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Dietrich Henschel – baritone / Fritz Schwinghammer – piano
Wigmore Hall 3 October 2006

Brahms – Neun Lieder und Gesange; Vier ernste Gesange; Versunken; Uber die Heide; Feideinsamkeit; Standchen
Webern – Funf Lieder aus ‘Der siebente Ring'; Funf Lieder nach Gedichte von Stefan George
Gund – Der einsame Pfeifer; Abendstandchen; Nachts; Heimkehr

We live in an age of “image statement” and Dietrich Henschel certainly made an impact coming onto the platform in a long jacketed 3-piece suit with the erect bearing of a nineteenth century man of fashion. His singing made an even greater impact. After standing completely still for a few moments to muster his resources, he embarked on a totally committed performance.

Every note he sings has been carefully planned. He displays an unusual refinement of tone and has a gift for extended pianissimo passages.

Fritz Schwinghammer contributed in full measure, coaxing a wide range of dynamics and colour from the piano.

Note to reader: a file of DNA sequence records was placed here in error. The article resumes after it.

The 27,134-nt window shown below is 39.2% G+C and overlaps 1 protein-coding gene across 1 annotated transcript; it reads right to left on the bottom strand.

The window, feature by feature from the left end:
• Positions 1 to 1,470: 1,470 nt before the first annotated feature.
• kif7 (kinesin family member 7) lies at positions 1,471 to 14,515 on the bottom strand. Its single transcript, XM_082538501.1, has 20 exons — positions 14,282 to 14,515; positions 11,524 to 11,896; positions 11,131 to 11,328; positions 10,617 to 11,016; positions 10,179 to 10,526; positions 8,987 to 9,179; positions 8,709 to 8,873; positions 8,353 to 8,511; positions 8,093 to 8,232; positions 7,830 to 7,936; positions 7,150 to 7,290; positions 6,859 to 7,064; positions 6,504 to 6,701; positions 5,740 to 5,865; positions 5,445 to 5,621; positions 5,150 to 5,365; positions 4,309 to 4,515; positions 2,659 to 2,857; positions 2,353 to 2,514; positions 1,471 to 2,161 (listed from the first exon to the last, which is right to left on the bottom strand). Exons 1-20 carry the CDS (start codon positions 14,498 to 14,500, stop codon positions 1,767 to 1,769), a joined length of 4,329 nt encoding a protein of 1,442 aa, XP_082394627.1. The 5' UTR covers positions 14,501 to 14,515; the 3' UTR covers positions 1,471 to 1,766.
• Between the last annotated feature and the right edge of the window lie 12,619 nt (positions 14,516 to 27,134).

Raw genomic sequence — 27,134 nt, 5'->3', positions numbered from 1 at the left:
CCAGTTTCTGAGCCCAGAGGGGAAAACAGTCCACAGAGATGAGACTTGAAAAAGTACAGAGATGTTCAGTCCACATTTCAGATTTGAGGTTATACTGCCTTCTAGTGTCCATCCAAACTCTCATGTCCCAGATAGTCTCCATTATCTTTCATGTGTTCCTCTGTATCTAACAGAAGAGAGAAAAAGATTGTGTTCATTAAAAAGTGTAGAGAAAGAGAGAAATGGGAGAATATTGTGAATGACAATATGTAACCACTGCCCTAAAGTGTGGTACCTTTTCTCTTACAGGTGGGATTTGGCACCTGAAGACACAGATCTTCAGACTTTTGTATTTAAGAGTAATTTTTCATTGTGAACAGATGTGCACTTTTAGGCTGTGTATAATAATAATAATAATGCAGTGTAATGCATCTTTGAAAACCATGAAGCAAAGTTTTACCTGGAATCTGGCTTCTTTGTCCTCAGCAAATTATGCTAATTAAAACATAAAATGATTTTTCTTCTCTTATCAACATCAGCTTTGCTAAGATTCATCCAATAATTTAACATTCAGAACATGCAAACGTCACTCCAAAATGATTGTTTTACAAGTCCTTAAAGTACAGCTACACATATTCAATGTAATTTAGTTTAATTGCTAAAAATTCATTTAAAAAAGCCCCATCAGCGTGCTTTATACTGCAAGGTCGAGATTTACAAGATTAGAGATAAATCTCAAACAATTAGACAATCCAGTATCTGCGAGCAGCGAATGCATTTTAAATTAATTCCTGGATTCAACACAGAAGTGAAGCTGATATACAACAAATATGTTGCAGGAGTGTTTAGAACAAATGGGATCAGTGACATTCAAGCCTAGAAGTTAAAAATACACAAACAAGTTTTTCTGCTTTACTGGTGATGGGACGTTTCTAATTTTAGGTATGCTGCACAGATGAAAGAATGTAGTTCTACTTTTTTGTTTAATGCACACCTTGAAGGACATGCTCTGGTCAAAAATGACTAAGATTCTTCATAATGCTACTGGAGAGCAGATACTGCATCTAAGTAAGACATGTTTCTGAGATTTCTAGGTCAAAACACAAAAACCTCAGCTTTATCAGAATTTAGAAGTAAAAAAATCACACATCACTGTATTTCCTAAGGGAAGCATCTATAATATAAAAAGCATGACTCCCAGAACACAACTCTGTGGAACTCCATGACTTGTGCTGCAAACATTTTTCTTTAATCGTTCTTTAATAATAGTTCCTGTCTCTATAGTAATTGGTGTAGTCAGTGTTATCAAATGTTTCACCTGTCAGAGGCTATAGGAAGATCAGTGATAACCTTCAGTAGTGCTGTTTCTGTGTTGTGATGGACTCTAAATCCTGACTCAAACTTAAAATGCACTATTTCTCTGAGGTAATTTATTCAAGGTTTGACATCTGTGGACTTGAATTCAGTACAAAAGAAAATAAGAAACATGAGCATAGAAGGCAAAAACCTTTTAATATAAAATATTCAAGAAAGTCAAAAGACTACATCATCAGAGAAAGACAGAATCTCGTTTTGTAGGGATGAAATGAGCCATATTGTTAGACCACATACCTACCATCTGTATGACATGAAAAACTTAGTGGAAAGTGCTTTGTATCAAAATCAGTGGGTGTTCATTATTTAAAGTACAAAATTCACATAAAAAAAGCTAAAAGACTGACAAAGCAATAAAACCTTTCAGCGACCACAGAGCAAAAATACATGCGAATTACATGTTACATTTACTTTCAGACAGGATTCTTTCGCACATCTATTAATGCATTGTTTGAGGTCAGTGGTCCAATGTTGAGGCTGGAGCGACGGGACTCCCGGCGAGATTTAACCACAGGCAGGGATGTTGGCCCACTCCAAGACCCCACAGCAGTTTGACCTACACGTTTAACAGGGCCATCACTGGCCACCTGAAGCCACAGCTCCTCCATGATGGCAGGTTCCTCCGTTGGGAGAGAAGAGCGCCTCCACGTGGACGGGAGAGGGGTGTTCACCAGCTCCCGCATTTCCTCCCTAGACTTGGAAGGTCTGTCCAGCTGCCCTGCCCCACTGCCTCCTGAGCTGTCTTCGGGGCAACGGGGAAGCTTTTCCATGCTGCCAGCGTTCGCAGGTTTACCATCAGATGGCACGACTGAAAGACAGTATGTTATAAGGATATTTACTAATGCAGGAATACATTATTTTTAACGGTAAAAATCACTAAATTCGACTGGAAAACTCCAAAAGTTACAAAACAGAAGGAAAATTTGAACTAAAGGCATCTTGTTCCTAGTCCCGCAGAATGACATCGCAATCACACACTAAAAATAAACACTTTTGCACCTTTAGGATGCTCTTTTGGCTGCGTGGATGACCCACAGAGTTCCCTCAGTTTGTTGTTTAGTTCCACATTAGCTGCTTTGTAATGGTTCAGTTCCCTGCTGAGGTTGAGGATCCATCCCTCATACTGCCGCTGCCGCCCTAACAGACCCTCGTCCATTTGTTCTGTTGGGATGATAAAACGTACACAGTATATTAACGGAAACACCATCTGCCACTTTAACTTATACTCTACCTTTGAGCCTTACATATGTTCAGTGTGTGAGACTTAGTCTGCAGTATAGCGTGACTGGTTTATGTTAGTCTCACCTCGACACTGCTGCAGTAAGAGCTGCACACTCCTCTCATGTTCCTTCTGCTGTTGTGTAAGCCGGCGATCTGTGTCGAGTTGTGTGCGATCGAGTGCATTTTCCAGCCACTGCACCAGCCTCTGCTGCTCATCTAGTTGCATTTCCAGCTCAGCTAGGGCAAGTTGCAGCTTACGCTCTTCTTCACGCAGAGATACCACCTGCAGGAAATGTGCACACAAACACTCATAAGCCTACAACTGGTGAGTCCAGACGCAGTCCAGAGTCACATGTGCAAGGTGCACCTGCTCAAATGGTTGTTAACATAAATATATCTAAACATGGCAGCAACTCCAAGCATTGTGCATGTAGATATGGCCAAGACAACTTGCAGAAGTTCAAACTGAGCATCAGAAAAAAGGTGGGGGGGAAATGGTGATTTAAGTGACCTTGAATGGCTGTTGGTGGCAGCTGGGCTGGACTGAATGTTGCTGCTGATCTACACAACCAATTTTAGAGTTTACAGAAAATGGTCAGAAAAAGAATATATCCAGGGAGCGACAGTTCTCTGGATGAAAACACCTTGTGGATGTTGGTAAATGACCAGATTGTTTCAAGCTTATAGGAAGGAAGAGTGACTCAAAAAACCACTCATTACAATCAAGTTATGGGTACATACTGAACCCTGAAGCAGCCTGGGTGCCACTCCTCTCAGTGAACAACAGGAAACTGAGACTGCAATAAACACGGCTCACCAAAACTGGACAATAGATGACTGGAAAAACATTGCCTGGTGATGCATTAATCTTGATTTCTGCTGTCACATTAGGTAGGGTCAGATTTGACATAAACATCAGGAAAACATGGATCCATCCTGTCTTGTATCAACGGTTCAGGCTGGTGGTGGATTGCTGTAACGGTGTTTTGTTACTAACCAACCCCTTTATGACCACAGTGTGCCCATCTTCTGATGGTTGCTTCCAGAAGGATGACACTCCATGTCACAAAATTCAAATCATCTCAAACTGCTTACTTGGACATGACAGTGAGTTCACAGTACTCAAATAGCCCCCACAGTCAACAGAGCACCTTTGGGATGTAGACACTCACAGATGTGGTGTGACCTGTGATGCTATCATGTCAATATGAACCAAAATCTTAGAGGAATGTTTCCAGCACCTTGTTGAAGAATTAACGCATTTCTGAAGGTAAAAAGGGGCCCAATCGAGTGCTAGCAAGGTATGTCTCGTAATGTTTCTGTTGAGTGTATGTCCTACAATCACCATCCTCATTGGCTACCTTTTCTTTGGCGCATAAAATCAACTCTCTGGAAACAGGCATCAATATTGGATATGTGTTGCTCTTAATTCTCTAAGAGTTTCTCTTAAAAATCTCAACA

The first Brahms group almost amounts to a song cycle and they were given expansive treatment. The composer was reportedly moved to tears at the premiere of his Four Serious Songs, but they are often performed in a blustery and heroic manner. Tonight they were given with the gentlest and most profound sense of grief and loss – silencing the audience at the conclusion.

Webern's Stefan George lieder require enormous practice and huge flexibility to negotiate their tortuous twists and turns, and the virtuosity of both artists was demonstrated to stunning effect.

Finally there were a group of songs by Robert Gund a virtually unknown Viennese composer (not rating an entry in Groves Dictionary of Music ). The programme tells us he produced hundreds of Lieder, of which only 70 per published. Rather spare of character, they seemed to provide a better showpiece for the pianist than singer. They were deserving of a hearing, but their value seems to lie more in rarity than anything else and I would judge them unlikely to find a permanent place in UK concert repertoire.

Overall, certainly one the finest recitals I have heard at the Wigmore Hall this year.

Serena Fenwick